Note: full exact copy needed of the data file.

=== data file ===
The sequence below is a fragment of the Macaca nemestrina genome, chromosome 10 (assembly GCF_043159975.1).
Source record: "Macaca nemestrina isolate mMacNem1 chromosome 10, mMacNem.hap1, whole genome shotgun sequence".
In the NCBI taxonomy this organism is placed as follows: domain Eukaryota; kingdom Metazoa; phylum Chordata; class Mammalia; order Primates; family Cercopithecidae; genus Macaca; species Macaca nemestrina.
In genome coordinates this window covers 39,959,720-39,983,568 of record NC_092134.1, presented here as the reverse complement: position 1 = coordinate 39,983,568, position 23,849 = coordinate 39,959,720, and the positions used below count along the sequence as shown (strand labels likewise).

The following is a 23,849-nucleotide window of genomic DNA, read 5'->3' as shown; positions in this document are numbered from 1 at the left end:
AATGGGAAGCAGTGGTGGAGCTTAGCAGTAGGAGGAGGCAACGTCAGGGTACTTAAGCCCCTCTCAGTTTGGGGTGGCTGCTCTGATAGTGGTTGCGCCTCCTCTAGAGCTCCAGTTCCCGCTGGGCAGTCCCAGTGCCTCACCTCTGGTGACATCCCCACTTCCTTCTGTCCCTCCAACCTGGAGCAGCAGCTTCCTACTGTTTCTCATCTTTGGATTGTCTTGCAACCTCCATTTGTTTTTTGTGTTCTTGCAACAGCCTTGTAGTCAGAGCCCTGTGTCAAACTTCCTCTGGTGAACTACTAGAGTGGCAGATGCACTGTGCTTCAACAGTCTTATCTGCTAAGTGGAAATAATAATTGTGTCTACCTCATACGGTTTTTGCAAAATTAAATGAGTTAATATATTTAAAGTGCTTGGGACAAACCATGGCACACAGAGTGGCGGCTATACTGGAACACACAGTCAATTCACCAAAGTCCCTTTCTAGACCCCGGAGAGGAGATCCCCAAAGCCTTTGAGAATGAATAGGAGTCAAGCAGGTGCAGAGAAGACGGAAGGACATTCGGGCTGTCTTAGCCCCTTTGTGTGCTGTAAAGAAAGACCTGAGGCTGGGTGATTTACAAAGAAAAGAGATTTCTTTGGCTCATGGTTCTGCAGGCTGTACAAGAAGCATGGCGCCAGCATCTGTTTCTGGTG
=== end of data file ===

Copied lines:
The sequence below is a fragment of the Macaca nemestrina genome, chromosome 10 (assembly GCF_043159975.1).
Source record: "Macaca nemestrina isolate mMacNem1 chromosome 10, mMacNem.hap1, whole genome shotgun sequence".
In the NCBI taxonomy this organism is placed as follows: domain Eukaryota; kingdom Metazoa; phylum Chordata; class Mammalia; order Primates; family Cercopithecidae; genus Macaca; species Macaca nemestrina.
In genome coordinates this window covers 39,959,720-39,983,568 of record NC_092134.1, presented here as the reverse complement: position 1 = coordinate 39,983,568, position 23,849 = coordinate 39,959,720, and the positions used below count along the sequence as shown (strand labels likewise).

The following is a 23,849-nucleotide window of genomic DNA, read 5'->3' as shown; positions in this document are numbered from 1 at the left end:
AATGGGAAGCAGTGGTGGAGCTTAGCAGTAGGAGGAGGCAACGTCAGGGTACTTAAGCCCCTCTCAGTTTGGGGTGGCTGCTCTGATAGTGGTTGCGCCTCCTCTAGAGCTCCAGTTCCCGCTGGGCAGTCCCAGTGCCTCACCTCTGGTGACATCCCCACTTCCTTCTGTCCCTCCAACCTGGAGCAGCAGCTTCCTACTGTTTCTCATCTTTGGATTGTCTTGCAACCTCCATTTGTTTTTTGTGTTCTTGCAACAGCCTTGTAGTCAGAGCCCTGTGTCAAACTTCCTCTGGTGAACTACTAGAGTGGCAGATGCACTGTGCTTCAACAGTCTTATCTGCTAAGTGGAAATAATAATTGTGTCTACCTCATACGGTTTTTGCAAAATTAAATGAGTTAATATATTTAAAGTGCTTGGGACAAACCATGGCACACAGAGTGGCGGCTATACTGGAACACACAGTCAATTCACCAAAGTCCCTTTCTAGACCCCGGAGAGGAGATCCCCAAAGCCTTTGAGAATGAATAGGAGTCAAGCAGGTGCAGAGAAGACGGAAGGACATTCGGGCTGTCTTAGCCCCTTTGTGTGCTGTAAAGAAAGACCTGAGGCTGGGTGATTTACAAAGAAAAGAGATTTCTTTGGCTCATGGTTCTGCAGGCTGTACAAGAAGCATGGCGCCAGCATCTGTTTCTGGTG